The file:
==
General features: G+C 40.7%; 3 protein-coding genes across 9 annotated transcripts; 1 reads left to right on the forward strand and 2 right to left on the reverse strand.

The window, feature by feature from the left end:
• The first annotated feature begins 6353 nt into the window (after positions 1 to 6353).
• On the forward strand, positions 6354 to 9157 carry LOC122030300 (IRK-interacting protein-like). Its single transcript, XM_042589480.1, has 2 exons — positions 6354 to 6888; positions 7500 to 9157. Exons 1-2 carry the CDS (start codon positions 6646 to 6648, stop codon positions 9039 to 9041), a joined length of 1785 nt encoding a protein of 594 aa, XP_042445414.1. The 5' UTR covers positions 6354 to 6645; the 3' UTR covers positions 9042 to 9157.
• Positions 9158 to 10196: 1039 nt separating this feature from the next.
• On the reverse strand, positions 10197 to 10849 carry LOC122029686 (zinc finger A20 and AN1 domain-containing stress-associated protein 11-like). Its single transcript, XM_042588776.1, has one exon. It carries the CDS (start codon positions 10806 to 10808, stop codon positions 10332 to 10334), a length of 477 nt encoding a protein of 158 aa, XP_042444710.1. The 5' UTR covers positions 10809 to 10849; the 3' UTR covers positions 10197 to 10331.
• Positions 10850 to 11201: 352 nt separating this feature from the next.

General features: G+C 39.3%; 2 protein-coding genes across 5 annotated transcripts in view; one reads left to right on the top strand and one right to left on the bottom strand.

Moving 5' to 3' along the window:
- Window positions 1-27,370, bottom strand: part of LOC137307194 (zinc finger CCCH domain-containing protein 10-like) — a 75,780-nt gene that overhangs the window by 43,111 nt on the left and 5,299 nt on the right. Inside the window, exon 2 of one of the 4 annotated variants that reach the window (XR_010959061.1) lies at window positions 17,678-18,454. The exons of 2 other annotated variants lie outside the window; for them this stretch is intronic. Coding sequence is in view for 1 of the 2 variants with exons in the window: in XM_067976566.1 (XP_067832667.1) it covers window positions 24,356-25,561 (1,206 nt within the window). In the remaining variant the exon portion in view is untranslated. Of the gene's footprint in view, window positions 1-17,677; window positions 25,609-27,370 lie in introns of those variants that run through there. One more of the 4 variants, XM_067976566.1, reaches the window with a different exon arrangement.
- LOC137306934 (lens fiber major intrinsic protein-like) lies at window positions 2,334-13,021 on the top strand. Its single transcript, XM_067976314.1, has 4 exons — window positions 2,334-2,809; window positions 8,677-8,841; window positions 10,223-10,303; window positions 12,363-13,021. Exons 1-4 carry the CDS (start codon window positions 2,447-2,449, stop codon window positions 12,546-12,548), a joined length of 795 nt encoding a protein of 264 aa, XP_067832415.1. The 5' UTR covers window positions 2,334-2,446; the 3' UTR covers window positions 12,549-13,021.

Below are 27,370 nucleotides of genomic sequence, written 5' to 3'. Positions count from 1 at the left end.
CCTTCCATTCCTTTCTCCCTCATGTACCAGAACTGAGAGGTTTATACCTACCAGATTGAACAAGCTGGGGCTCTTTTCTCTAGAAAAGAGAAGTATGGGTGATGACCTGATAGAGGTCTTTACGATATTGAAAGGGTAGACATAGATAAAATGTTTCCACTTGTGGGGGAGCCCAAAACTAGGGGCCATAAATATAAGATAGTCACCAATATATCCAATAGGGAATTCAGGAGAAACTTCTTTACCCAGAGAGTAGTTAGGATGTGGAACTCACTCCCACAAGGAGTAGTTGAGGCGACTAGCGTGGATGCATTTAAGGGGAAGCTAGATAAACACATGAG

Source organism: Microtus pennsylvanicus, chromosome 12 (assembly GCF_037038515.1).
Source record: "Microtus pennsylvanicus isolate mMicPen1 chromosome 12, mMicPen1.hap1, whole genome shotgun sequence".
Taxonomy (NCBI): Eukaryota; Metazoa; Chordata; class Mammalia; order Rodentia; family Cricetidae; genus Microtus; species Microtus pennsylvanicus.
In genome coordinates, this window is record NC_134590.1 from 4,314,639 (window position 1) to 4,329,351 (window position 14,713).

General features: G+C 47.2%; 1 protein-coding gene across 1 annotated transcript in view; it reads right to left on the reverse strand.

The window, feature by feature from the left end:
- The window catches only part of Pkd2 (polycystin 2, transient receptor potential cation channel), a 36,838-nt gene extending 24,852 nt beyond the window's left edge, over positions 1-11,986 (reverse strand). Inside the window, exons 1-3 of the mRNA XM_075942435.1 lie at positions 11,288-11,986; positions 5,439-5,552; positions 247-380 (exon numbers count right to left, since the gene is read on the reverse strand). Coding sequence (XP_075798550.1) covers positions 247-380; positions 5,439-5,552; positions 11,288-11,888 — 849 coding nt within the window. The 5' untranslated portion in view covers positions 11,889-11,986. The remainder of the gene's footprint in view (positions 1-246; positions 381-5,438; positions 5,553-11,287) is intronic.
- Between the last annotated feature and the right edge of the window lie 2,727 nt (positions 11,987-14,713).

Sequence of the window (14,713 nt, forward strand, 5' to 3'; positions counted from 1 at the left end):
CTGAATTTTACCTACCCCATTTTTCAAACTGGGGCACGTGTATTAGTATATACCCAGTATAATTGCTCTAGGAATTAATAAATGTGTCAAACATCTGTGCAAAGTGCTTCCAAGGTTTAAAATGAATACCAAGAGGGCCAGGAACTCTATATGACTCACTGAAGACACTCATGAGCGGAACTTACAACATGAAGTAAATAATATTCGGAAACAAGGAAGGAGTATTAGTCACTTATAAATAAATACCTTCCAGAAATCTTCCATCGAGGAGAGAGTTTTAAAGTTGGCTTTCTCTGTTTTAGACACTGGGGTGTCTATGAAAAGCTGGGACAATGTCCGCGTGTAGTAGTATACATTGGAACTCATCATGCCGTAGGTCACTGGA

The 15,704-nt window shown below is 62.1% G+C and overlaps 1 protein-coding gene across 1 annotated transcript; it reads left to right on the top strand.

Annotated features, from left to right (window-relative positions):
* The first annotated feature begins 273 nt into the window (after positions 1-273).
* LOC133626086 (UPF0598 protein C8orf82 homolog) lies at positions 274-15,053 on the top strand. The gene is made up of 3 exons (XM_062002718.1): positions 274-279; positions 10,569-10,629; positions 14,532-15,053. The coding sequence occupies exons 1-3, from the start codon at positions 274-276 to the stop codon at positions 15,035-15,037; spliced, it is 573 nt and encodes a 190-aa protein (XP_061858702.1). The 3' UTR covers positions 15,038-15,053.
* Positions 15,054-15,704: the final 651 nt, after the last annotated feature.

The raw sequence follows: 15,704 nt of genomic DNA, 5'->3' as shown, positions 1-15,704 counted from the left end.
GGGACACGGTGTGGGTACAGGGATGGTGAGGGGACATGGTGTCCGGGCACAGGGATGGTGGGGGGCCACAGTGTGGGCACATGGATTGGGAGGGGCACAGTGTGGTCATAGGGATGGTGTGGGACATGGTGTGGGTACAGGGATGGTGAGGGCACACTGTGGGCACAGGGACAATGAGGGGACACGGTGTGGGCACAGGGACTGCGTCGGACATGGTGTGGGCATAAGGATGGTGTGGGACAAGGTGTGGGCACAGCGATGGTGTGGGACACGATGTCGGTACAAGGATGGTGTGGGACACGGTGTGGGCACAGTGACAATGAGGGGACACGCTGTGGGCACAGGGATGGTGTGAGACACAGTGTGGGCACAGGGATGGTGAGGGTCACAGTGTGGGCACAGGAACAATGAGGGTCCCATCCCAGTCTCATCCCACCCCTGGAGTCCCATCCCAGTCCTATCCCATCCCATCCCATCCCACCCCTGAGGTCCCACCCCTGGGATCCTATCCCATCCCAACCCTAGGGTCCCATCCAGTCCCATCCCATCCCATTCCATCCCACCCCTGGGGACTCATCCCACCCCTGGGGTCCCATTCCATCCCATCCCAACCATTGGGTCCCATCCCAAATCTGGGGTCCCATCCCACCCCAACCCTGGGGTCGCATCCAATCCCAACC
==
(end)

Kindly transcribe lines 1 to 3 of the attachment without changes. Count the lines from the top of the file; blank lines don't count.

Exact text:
General features: G+C 40.7%; 3 protein-coding genes across 9 annotated transcripts; 1 reads left to right on the forward strand and 2 right to left on the reverse strand.

The window, feature by feature from the left end:
• The first annotated feature begins 6353 nt into the window (after positions 1 to 6353).